Green cheek conure looking sick

Why Is My Parrot Drooling? (Oral Lesions)

Parrots do not slobber. They are quite fastidious creatures that like to keep themselves clean at all times. So this sloppy behavior might seem a little strange coming from your parrot.

Although parrots have salivary glands, they do not produce nearly as much saliva as some of the other animals. As such, it is not normal for them to drool. 

Drooling is usually a result of an infection in the oral cavity or GI tract. Canker is one of the most common infections of the crop that may cause lesions inside the mouth. The pain and discomfort from the ulcers prevent parrots from closing their mouths properly causing them to drool. 

Do Parrots Have Salivary Glands?

Parrots, like mammals, have fully functional salivary glands located in their mouths. They typically use their tongue to collect food by extending it outward from the mouth. 

A parrot’s tongue has barbs on the sides that are covered in mucus produced by the salivary gland. The tongue is also much longer than the beak because parrots largely rely on it to pick up their food. 

Salivary glands can vary between bird species. Omnivorous birds, like parrots, usually have well-developed salivary glands. On the other hand, birds of prey and other wild birds have less developed salivary glands or don’t have them at all. The amount of amylase, an enzyme involved in digestion, secreted by the salivary glands also varies among bird species.

Drooling vs. Regurgitation 

Saliva is just as important for parrots as it is for us humans. It serves the same purpose in parrots. It helps to lubricate the mouth and tongue to make the food easier to swallow. However, the production of saliva in parrots is comparatively less than in other animals. 

So, it is not normal for parrots to be dripping saliva from their mouths. Whereas regurgitation is a normal behavior that parrots use to bring up undigested food stored in the crop. 

You may have sometimes seen your parrot regurgitate on you, and that may contain some amount of salvia. But it is only a small amount, and the rest of it is the food they have stored in their crop.

Also, when a parrot regurgitates, you can see them purposely trying to gag and throw up the partially digested food. But in the case of drooling, the parrot’s actions are involuntary. It just simply slobbers and lets the liquid flow out. 

Parrot using its tongue to lick

What Causes Parrots To Drool? 

In order to determine the cause of drooling, a clear distinction needs to be made between the liquid that comes out of the parrot’s mouth. If this is a clear liquid, it could be saliva or vomit. 

However, in case it appears to be a thick discharge, it could be from a respiratory or crop infection caused by trichomonas or megabacteria. In any case, a visit to an avian vet is in order.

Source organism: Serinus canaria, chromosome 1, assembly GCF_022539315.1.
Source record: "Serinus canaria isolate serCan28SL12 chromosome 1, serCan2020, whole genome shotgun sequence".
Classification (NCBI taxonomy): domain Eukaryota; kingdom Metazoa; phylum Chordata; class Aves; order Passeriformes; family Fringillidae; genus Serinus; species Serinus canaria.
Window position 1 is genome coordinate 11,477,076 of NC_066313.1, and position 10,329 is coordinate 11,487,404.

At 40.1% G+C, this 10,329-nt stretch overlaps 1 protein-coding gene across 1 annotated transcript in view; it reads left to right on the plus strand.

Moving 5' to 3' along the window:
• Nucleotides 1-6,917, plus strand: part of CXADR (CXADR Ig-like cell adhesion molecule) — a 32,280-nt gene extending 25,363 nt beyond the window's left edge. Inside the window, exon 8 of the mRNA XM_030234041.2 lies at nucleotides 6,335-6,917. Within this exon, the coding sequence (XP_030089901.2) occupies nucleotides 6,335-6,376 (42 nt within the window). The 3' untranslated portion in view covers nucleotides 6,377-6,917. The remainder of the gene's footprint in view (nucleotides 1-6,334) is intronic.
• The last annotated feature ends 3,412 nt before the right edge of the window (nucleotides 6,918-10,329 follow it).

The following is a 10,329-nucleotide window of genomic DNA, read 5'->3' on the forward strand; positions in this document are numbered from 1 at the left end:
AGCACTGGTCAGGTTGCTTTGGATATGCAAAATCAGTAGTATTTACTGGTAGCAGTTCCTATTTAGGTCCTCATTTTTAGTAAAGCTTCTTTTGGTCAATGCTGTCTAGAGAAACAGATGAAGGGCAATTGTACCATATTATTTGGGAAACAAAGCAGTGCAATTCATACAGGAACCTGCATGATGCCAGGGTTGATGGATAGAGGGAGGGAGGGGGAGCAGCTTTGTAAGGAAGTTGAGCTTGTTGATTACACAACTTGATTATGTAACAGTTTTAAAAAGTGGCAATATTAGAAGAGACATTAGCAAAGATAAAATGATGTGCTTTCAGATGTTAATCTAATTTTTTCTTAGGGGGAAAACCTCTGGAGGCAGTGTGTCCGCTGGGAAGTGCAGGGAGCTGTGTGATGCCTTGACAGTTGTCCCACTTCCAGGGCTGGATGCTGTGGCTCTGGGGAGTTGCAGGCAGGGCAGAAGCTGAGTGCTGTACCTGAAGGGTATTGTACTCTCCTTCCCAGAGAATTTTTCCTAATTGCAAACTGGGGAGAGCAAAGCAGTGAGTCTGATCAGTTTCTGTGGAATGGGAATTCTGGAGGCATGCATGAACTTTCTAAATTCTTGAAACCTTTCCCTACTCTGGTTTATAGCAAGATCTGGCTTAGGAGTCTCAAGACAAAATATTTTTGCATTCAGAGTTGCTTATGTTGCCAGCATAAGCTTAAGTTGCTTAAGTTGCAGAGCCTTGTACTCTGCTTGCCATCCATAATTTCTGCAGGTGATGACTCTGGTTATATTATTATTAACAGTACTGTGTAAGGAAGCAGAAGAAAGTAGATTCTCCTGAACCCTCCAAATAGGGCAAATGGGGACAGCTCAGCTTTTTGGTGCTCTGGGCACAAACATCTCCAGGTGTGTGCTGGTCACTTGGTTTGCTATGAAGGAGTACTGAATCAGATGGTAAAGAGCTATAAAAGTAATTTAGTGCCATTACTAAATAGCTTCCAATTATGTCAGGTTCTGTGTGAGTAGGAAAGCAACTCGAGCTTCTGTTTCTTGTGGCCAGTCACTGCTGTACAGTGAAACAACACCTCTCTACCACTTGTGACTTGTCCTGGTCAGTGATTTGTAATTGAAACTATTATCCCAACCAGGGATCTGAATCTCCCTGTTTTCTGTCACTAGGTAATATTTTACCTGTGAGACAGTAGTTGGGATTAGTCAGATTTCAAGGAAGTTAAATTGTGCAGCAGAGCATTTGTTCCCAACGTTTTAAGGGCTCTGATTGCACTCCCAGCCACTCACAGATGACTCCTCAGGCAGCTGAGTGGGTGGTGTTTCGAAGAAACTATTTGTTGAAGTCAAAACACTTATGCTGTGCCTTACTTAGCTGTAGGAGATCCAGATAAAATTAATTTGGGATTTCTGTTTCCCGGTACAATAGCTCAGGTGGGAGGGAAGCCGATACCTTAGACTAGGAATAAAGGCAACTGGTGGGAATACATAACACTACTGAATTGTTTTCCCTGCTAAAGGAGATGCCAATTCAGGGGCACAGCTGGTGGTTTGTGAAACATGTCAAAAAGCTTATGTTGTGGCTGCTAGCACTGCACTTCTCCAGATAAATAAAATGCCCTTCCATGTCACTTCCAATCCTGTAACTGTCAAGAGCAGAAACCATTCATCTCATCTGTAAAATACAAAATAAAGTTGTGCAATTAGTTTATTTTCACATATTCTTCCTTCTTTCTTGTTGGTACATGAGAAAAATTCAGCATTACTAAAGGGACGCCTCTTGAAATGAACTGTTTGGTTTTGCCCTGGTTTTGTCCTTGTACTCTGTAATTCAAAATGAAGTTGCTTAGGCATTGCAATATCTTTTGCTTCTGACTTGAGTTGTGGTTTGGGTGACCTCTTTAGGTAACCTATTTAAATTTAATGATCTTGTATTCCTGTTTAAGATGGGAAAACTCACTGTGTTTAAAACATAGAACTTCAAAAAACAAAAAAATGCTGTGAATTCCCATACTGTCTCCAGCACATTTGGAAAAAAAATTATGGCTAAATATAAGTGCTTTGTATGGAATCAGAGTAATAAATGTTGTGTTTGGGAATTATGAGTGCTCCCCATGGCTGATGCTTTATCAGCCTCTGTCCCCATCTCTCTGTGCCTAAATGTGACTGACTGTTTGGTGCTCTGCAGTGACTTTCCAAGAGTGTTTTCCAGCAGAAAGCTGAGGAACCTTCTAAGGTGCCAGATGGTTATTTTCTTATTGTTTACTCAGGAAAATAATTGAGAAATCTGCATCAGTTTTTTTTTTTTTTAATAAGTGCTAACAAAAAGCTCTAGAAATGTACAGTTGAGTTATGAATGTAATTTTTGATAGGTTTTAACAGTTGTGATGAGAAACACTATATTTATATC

Obstruction In The Crop

If your parrot has something stuck in its mouth that prevents it from swallowing normally, it can lead to drooling. When the parrot is unable to swallow or throw up the object, the saliva will build up at the back until it drips from its mouth.

This problem could be caused by ingesting a foreign object that can not pass through the crop. It could be anything from a household item to a toy inside their cages. Small parrots are more susceptible to such blockages due to their small size.

The stuck object can cause discomfort in the parrot’s mouth and prevent it from fully closing its beak, letting the saliva drip. Anything lodged in its throat can be a serious problem and must be dealt with quickly.

Usually, parrots are quite adept at taking care of their beak and mouth. But it is a good idea that you also check on their beak health from time to time.

Take a look around the mouth using a narrow light to see if there’s any kind of inflammation of the gums or red sores. That could indicate an infection. Any sign of a foreign object should be treated as an emergency.

Signs Of Obstruction In The Crop

  • Pacing back and forth 
  • Reduced appetite
  • Weight loss
  • Constipation 
  • Lethargy 
  • Wheezing 

Oral Lesions 

According to a study published by Iowa State University, Hypovitaminosis A can cause oral lesions in parrots. It can make activities like swallowing food or vocalizing a lot harder and more painful. The parrot may keep its beak partly open to alleviate the pain which can cause them to drool.

Hypovitaminosis A is a common condition found in parrots that are on an all-seed diet. Vitamin A is important for maintaining healthy skin and mucous membranes. When a parrot does not get enough vitamin A in their diet, their oral and pharyngeal areas can be affected.

In severe cases, the mucous glands in the oral cavity can undergo changes, and cysts made of keratin can form in these glands.

These changes can weaken the protective barrier of the epithelial tissues, making them more vulnerable to invading pathogens or disease-causing agents. That is why parrots deficient in Vitamin A are more susceptible to respiratory or sinus infections, which can also cause the parrot to drool.